Last November, Apollo 13 Commander Jim Lovell sold the page from the Lunar Module System Activation Checklist that contains the calculations that saved his near-fatal mission. It got $388,375 at Heritage Auctions. Now NASA has stopped the sale.
Come on NASA, you know I love you dearly, but don't be a dick.
Why are you doing this now? Many astronauts have sold bits of mission souvenirs through the years and you've never cared before. They didn't sell irreplaceable Moon rocks or any other crucial NASA gear. They sold Moon porn pasted on Lunar activity checklists or pages like these—photocopied manuals with their own writing and drawings on them. Also watches, gloves and different pieces of hardware that otherwise would have been destroyed.
I understand that some things must be preserved for posterity, but there has to be some reasonable measure. And the fact is that the people who are paying hundreds of thousands of dollars for these items would do a better job at preserving them than NASA would ever do. The reality is that NASA has lost or destroyed countless data reels and documents from the Apollo years. Gone, forfuckingever.
Let's draw the line somewhere sane. After all, these guys are Heroes. For the US and the rest of the world. They may have reached the stars and gotten the best ride of their lives paid by the United States government, but they risked their life on a daily basis and then risked it again on barely tested spacecraft that went into bloody space.
Lovell himself flew many missions: pilot for Gemini 7 in December 1965 and commander for Gemini 12 in 1966, flying next to Buzz Aldrin. In 1968 he was part of the Apollo 8 crew, the first three humans to fly to the moon. On April 11, 1970, Lovell fired to the moon along with Command Module Pilot Jack Swigert and Lunar Module Pilot Fred Haise aboard Apollo 13. Two days later, an explosion rocked their faulty ship and almost killed them.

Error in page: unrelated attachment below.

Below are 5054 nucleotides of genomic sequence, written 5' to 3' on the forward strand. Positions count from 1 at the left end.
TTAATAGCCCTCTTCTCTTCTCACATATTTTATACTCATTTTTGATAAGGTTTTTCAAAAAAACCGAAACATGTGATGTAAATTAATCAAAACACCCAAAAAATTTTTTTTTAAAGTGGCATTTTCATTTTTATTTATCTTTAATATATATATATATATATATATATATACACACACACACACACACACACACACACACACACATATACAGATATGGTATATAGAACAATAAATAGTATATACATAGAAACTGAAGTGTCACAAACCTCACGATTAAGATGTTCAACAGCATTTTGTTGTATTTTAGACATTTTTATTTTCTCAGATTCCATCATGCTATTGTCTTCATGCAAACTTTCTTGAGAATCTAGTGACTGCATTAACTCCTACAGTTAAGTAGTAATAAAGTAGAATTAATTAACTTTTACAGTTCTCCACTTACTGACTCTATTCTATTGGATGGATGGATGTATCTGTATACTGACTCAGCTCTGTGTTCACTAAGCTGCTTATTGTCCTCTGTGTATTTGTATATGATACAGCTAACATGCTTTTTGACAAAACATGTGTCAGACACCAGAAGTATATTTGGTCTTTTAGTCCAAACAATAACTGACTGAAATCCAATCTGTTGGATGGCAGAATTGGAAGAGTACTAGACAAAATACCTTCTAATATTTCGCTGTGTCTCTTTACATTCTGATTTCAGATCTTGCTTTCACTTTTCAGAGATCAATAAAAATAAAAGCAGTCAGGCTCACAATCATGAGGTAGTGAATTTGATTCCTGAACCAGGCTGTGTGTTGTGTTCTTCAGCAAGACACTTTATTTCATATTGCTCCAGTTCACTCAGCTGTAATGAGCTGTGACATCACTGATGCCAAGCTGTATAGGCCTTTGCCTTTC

The page in question was scribbled a couple of hours after that explosion, with Lovell scrambling to make the necessary calculations to establish a new route to the Moon. Without that new route, they wouldn't have survived. He, his crew and the Apollo engineers on the ground turned a terrifying failure into a resounding success that saved the face of the space program and the country.
But apparently NASA doesn't care about any of that. According to NASA Deputy Chief Counsel Donna M. Shafer, there's "nothing to indicate" that the ownership of the page was transferred to Lovell. She argues that only "NASA has the authority to clear NASA property for sale." She also threatened the astronauts: "There is potential risk of the items being seized by the government until title issues have been resolved."
So Donna, where the hell was NASA back when Lowell took these home? You know, when nobody gave a damn about these or other items, the countless historic objects that have been destroyed or misplaced? Perhaps someone at NASA, in these times of crisis, just got greedy. That $300,000 can support the salaries of some researchers for some time. I may understand that—even while it's relatively just peanuts compared to the program's budget—but perhaps you should leave this stuff alone. If you didn't care enough to keep and maintain this stuff 50 years ago, you should just shut up.
Imagine the US Army going after World War II veterans for selling some of their gear in an auction—something that has happened countless times. It would be asinine. Sure, technically it's US property, but who the hell cares at this point?
So please, just cut the guys some slack and let them sell whatever they kept as a souvenir. If they need the money and someone is willing to pay for it and keep it in a museum or some collection, so be it. You keep doing amazing science and everyone will be happy. [ABC via Slashgear]